Over the years, Creighton also began to give local tours for the modest Harriet Tubman Museum in Cambridge and helped people with genealogical questions regarding Tubman's family. It has been surprising, he said, that he never had a scholar from the state's colleges or universities ask for a tour. "It's an oddity why this [Tubman's story] didn't percolate through academic departments," he said. "It would seem like there would have been more scholarship in the state of Maryland."
Not until Larson showed up on the scene, three or four years ago, however,
did he start climbing what he now calls a genuine "learning curve."
Documenting the lives of slaves presents a particular challenge to
historians. For example, tracing people "sold South" from Dorchester to states
as far away as Mississippi in the 1850s is difficult because slaves' names
changed in the process. Because many slaves were also sold illegally, the
usual documentation never existed. In Dorchester County, a fire at the
courthouse destroyed some of the pertinent files. Problems of illiteracy -- a
plight shared by Tubman -- prevented many slaves from writing letters and
diaries, making important primary source material hard to come by. Finally,
the network of free blacks and white abolitionists who constituted the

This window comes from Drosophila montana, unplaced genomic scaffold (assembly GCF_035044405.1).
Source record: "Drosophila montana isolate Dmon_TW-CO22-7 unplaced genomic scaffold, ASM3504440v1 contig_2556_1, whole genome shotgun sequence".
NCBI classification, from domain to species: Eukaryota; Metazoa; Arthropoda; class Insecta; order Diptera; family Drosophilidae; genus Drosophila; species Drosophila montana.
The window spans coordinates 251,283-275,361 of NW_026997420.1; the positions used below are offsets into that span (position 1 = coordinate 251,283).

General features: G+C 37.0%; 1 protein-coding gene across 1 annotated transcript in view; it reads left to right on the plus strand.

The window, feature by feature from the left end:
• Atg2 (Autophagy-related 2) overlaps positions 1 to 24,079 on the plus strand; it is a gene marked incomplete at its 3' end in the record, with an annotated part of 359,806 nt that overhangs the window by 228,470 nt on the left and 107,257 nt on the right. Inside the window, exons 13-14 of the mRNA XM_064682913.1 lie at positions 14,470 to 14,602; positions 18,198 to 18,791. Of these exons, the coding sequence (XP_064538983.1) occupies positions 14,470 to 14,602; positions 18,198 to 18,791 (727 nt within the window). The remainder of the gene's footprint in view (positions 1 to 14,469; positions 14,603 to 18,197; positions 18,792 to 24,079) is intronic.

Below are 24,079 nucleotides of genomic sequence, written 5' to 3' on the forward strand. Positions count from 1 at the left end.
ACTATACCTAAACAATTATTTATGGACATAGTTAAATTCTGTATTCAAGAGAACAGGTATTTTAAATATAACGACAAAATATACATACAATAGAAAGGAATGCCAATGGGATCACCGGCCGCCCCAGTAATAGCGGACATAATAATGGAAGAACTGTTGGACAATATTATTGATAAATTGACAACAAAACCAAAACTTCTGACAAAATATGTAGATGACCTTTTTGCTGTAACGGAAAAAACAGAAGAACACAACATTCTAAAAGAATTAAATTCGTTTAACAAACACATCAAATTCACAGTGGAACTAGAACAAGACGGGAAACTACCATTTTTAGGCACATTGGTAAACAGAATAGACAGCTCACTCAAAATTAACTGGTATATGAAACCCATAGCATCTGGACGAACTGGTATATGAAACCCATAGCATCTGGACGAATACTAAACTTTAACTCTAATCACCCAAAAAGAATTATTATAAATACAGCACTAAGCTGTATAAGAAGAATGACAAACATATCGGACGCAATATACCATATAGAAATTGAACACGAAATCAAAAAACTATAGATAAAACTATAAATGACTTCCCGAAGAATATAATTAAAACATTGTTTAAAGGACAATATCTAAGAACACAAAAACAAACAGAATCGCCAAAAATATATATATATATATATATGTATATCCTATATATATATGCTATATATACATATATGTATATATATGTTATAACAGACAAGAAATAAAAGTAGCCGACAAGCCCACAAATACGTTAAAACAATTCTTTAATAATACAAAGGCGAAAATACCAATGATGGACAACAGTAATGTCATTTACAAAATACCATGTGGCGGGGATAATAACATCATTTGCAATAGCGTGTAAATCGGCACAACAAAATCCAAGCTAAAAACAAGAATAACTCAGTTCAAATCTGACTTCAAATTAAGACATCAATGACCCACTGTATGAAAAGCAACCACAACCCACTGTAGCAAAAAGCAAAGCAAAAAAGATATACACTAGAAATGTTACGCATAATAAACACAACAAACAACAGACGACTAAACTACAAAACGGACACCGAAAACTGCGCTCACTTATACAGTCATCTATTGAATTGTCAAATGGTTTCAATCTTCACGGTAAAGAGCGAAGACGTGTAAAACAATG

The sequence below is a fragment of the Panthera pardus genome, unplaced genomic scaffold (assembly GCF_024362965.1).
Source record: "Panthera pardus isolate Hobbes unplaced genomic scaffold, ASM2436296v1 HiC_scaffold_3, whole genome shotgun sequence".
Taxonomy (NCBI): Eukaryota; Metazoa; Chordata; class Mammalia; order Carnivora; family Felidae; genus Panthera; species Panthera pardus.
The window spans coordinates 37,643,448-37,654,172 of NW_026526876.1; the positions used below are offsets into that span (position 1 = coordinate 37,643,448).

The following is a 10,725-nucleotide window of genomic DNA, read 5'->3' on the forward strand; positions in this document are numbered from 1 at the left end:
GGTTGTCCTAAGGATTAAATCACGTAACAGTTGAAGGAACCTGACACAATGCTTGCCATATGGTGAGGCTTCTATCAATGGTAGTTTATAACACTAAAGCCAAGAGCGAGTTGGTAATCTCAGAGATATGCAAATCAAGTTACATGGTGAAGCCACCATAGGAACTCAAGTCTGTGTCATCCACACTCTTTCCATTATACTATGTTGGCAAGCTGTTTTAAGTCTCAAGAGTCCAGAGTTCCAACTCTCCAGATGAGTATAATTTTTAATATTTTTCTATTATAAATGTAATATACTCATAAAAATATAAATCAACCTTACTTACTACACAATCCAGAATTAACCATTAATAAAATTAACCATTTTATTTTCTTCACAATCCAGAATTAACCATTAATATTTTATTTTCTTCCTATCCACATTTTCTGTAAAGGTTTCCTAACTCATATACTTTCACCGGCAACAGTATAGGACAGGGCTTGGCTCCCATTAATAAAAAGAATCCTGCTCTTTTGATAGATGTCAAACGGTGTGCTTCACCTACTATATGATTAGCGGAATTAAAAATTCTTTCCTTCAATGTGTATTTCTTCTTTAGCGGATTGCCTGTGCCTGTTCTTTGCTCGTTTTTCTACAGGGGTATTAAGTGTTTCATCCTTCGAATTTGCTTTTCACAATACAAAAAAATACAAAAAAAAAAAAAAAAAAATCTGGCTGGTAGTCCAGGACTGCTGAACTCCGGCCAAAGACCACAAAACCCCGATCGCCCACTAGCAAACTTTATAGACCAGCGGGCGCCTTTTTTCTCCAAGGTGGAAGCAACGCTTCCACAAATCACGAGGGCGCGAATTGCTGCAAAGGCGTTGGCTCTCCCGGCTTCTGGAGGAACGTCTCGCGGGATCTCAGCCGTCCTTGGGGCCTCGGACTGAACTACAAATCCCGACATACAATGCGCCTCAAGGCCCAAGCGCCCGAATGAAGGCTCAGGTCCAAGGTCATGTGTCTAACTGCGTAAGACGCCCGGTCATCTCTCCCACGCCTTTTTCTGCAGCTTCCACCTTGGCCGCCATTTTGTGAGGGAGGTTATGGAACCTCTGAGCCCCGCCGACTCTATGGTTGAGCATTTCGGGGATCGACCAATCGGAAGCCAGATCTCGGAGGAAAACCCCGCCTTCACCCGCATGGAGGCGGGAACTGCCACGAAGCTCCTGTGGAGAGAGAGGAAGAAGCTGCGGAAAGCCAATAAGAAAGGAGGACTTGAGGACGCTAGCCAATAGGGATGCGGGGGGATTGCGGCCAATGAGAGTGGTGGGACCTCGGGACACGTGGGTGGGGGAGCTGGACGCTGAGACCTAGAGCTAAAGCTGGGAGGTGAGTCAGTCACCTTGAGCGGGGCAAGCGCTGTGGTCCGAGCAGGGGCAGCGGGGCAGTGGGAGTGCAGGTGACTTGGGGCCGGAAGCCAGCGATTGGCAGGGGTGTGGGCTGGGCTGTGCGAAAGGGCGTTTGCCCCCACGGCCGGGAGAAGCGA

Underground Railroad rarely kept records, out of fear of discovery -- both
before and after the Civil War.
And there is another significant impediment: Even today, many people in
formerly slaveholding regions do not want to discuss the murky past.
"Slavery is a tricky issue, socially, for everyone -- in the white
community and in the African-American community," said Creighton. "It is very
personal, very specific. I mean, there are black Creightons and white
Creightons, black Tubmans and white Tubmans."
Descendants of slaves and descendants of slave owners still live in
intimate proximity, local historians say, and yet they have never dared broach
the subject with one another.
To write the complete biography she was after, Larson found in Dorchester
County that she had to map out an entire panoply of relationships from
Tubman's past. She had to construct thorough profiles not just of Tubman's
immediate family (her desire to rescue her parents and siblings, it turns out,
was extraordinarily important to her entire life's work), but also of slave
owners and their families, for whom Tubman worked and among whom she suffered
Because slavery in Dorchester County was not relegated to a few giant
plantations, as in some areas of the deep South, slaves were often hired out
to a variety of homes and farms, creating multiple relationships between black
slaves and white families. Consequently, Larson's in-depth questioning about
those relationships made people in the community uncomfortable.
Larson said when she came to the Eastern Shore to do her research, she was
"stunned" by the reactions. "The tension was palpable," she said. "People
wanted to know why I wanted to know so many things about Dorchester County,
and it was very uncomfortable just going into the courthouse and asking for